Three top tips for designing interactive prototypes with Penpot

Find out the top three tips to help you make great prototypes with Penpot every time. Use the following tips to level up your Penpot skills.

Three top tips for designing interactive prototypes with Penpot

Interactive prototypes are a great way to share how you want your design to behave when they’re live. You can easily mimic navigation and overlay behaviors, and even model state changes. Check out our tutorial featuring these examples. Then, use the following tips to level up your Penpot skills.

1: Use flows to demonstrate user journeys with your prototypes

The flow option in the Prototype panel allows you to create multiple flows through the interactions and boards on your page with different starting points. Flows are helpfully indicated with play icons on the canvas so collaborators can quickly jump into View mode to click through your prototype. Even if you only have one group of interactions on your page, I recommend you create a flow to ensure the prototype starts on the correct board when you enter View mode.

The Filter overlay flow starts showing in the Prototype panel.

2: Animations make your transitions feel refined

When you’re working on a high-fidelity mockup, animations can make the transitions in your prototype feel polished. Add a Dissolve animation to your interaction and choose a suitable duration. 100ms creates a subtle state change, 200ms smoothes out a transition, and 300ms and longer will create a slower, more deliberate and noticeable animation. The difference between easing options is more obvious on transitions with longer durations. Try them out and see which one you like best!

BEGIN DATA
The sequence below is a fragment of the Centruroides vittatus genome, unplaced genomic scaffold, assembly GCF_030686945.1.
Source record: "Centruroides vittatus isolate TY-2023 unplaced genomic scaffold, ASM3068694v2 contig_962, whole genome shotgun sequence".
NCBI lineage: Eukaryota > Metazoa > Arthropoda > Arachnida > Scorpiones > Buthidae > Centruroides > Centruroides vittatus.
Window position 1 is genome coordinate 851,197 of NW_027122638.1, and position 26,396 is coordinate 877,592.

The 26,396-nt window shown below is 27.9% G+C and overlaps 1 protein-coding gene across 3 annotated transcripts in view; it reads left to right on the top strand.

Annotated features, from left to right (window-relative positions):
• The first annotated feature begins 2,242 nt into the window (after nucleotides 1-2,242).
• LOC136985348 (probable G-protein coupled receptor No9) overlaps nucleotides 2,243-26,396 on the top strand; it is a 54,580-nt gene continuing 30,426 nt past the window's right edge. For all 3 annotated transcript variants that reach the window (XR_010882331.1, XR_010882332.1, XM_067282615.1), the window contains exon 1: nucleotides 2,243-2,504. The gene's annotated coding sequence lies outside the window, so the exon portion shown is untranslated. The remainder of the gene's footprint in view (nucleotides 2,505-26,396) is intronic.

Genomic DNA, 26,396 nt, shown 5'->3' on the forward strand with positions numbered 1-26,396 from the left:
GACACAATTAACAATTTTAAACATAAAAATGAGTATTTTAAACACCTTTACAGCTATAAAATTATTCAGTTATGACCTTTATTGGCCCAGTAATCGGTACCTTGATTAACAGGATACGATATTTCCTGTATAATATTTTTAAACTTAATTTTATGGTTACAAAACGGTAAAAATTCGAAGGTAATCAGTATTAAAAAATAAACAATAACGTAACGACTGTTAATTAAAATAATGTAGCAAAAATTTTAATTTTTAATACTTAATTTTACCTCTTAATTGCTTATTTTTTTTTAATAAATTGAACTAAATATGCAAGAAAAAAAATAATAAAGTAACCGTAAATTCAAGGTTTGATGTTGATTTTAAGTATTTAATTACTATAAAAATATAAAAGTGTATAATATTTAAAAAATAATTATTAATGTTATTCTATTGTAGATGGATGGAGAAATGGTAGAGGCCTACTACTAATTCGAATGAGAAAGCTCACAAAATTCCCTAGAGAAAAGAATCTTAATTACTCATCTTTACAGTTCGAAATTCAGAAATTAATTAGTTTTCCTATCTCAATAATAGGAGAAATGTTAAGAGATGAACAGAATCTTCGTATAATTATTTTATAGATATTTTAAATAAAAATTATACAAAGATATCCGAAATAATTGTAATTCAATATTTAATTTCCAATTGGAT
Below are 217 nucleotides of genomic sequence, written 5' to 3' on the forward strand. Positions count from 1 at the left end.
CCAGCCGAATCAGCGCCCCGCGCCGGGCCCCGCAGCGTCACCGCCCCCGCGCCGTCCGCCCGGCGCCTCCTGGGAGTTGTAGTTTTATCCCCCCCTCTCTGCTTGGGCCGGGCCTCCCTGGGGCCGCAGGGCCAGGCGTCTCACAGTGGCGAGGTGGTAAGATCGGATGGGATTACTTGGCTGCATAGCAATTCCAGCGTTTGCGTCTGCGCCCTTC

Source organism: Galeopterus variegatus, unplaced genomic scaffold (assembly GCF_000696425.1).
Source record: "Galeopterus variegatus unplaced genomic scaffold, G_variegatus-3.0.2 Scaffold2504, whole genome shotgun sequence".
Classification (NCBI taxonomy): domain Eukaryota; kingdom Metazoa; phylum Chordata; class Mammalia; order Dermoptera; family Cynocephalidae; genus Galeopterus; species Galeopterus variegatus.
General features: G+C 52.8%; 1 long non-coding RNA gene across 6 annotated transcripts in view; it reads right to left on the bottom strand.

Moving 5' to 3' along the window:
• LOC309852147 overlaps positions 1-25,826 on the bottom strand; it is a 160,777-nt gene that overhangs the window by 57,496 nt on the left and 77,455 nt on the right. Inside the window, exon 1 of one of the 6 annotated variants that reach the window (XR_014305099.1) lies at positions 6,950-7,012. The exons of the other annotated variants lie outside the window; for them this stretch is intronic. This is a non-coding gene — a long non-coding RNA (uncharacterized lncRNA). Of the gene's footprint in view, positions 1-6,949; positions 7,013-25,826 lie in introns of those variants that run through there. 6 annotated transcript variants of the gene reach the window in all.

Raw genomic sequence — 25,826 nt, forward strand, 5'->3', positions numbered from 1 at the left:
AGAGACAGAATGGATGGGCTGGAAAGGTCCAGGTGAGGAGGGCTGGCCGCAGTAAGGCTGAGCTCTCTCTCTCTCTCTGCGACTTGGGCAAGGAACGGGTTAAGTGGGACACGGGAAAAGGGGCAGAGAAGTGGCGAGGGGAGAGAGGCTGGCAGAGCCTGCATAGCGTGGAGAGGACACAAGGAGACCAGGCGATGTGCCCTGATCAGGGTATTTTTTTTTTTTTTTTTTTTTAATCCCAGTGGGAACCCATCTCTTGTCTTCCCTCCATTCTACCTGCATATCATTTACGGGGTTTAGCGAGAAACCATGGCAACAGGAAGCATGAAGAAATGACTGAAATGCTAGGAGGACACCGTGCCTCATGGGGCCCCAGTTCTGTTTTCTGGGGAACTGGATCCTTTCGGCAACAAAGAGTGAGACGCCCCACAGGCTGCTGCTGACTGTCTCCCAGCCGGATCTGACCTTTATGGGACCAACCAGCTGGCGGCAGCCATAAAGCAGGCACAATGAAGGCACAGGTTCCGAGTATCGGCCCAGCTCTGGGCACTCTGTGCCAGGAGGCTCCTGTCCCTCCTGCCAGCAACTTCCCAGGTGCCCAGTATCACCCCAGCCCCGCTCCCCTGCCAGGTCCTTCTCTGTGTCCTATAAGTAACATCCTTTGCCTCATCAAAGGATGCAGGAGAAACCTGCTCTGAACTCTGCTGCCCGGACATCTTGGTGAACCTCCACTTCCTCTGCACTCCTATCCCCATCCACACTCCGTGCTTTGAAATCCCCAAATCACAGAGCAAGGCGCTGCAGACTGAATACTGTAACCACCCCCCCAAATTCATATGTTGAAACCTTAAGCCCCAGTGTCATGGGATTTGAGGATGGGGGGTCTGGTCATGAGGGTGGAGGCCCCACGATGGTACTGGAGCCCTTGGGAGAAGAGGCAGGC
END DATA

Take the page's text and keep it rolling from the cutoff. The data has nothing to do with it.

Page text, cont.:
The Dissolve animation on an On Click interaction in the Prototype panel. It has a 200ms duration and Linear easing.

Dissolving animations are simple for developers to recreate using CSS transitions. Maybe don’t add animations to page transitions. Websites and most web apps don’t have transitions on page loads… though this can be a fun suggestion to bring up with your developer friends if you want to watch them sweat. 😈

3: Use the interactions menu to provide or hide cues

At the top of View mode is an Interactions menu with options that can make your prototype easier to click through or just like the actual product.

  • Use “Show interactions” to overlay interaction cues over your prototypes, making it obvious where it is interactive.
  • Use “Show interactions on click” to overlay interaction cues briefly when you click into the prototype view.
  • Use the “Don’t show interactions” option to hide any cues and make your prototypes behave more like the final product.

If you’re a developer using an interactive prototype to discover how the design should behave, using the “Show interactions” option will make it easier to spot where interactions have been added. If you’re demonstrating a prototype to stakeholders, or doing user testing, use “Don’t show interactions” to make your prototype feel real.

The Interactions menu in View mode, with options to Don't show interactions, Show interactions, and Show interactions on click.

Interactive prototypes are one of the most valuable handoff tools in the designers’ toolbox. From demonstrating changes in state to creating clickable wireframes, you’ll never want to go back to static visuals. Check out the Penpot user guide to discover all the features for prototyping with Penpot and join our Community to be the first to find out about new features as they land.